Posted in Uncategorized | Tagged American Painting, Cultural Critique, Cultural Graffiti, Culture, Evankerry, graffiti, Lead, Paint, Vandalism | Leave a Comment »
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Follow me on Instagram, if you feel so inclined: @evan_kerry
Posted in Uncategorized | Tagged America, Cold, Freezing, Instagram, Pennsylvania, Philadelphia, Polar Vortex | Leave a Comment »
How reviews in the current New Yorker display our acceptance yet disgust with the status quo, unremarkable proferring of the occasional best, and the communal longing for our own Golden Age
Here are the requisite links:
Inside Llewyn Davis and American Hustle are reviewed above by the New Yorker. Which if read, leads one to believe they’re being cheated by Hollywood and the New Yorker. Where is our golden age? We might shout this out and hear nothing, except this whine of a subtle notion that we are cheated by the formulaic genres now entombed on the screen for us each week. But if you consider that the Hollywood motion machine has been around a century and some change, you can then understand that this certain contemporary vibe is all a collective farce and the rule of thumb would then be: keep them happy and talking about it.
How do we move forward from this sad state of affairs? I don’t know, nor care.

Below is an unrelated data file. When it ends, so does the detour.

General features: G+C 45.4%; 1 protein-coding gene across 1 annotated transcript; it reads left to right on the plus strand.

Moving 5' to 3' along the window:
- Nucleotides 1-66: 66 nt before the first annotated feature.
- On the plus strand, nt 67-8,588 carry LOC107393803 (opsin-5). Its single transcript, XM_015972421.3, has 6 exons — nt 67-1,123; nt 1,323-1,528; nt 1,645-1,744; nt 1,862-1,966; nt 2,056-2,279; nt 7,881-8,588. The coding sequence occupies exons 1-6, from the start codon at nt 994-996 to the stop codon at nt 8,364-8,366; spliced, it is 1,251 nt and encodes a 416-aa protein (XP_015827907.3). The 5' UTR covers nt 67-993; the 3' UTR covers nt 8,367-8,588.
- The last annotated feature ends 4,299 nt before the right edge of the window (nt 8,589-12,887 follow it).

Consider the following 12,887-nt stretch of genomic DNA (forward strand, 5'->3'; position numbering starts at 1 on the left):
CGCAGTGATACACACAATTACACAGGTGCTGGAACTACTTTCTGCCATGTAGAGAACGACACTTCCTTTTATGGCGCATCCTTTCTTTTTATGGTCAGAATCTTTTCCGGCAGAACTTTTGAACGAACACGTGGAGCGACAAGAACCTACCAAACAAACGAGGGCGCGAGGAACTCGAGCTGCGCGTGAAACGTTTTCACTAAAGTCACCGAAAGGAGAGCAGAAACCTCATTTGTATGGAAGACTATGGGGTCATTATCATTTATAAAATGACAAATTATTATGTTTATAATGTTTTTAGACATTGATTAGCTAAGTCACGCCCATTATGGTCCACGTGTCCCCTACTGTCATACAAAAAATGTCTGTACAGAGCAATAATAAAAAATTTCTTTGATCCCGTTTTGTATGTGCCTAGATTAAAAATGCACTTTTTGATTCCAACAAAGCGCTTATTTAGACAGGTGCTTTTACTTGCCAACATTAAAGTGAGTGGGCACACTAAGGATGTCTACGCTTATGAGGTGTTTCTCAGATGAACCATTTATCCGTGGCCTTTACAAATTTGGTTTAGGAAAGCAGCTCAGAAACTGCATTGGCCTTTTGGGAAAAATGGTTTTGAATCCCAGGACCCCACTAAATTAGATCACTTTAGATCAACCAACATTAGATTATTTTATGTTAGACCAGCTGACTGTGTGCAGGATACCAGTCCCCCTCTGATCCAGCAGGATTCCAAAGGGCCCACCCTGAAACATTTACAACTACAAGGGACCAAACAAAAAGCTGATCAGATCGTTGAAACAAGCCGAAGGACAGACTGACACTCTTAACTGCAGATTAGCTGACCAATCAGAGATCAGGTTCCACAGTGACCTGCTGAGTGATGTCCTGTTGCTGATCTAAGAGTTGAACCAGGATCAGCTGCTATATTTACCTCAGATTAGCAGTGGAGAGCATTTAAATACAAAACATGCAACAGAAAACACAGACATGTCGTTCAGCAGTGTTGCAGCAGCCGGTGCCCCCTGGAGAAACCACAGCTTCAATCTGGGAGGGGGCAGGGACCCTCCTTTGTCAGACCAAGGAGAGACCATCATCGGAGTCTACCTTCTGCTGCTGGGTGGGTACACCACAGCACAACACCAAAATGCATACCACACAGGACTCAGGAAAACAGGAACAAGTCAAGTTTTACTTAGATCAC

Verdict: The Utmost Transparency
Posted in Uncategorized | Tagged Age, American Hustle, Cheated, Cinema, film, Golden, Golden Age, Hollywood, Inside Llewyn Davis, Machine, Machine Age, media, Movies, print, Reviewing the Reviews, Reviews, The New Yorker, Transparency, Transparent | Leave a Comment »
In which an unwritten work is mercilessly reviewed; or, what I’d like to see written and how…
In this instant classic of suspenselessness we find the villain Jan Hoovervort murdering the UN Secretary General and shooting fifteen delegates in Queens, then he makes an abortive path to Washington D.C. to tackle the sitting President with hugs and bullets. Suffice to say he does not complete his quest and he dies in the doing.
The immediate, glaring defect of this work is the fateful reconciliation to his task that Jan displays. He knows he is enforcing a coercive effect on history and he relishes the lifeless act of murder needed for completion. Yet the ease with which he flows in this mode is astounding. He relegates his life to the assassin’s creed and loves every minute of it. For he knows that murder is a simple art and if someone is to be deposed then all the easier for it. And that is the impact Jan Hoovervort gives to the world, the senseless homicide of a somewhat defenseless official. Jan mars the consciousness of this world with pure, facile evil.
The dominant strain of mur’drous writing inflicts on the reader a false suspension of disbelief. The truth is in the telling for the above mentioned faux ouvre. You would have had a difficult time with the cult classic Is Your Mind My Own?
Posted in Nuances and Subtleties | Tagged Criminality, Death, Faux, Is Your Mind My Own?, Jan Hoovervort, Literature, Murder, Suspense, Trompe L'oiel, writing, Writing on Writing | Leave a Comment »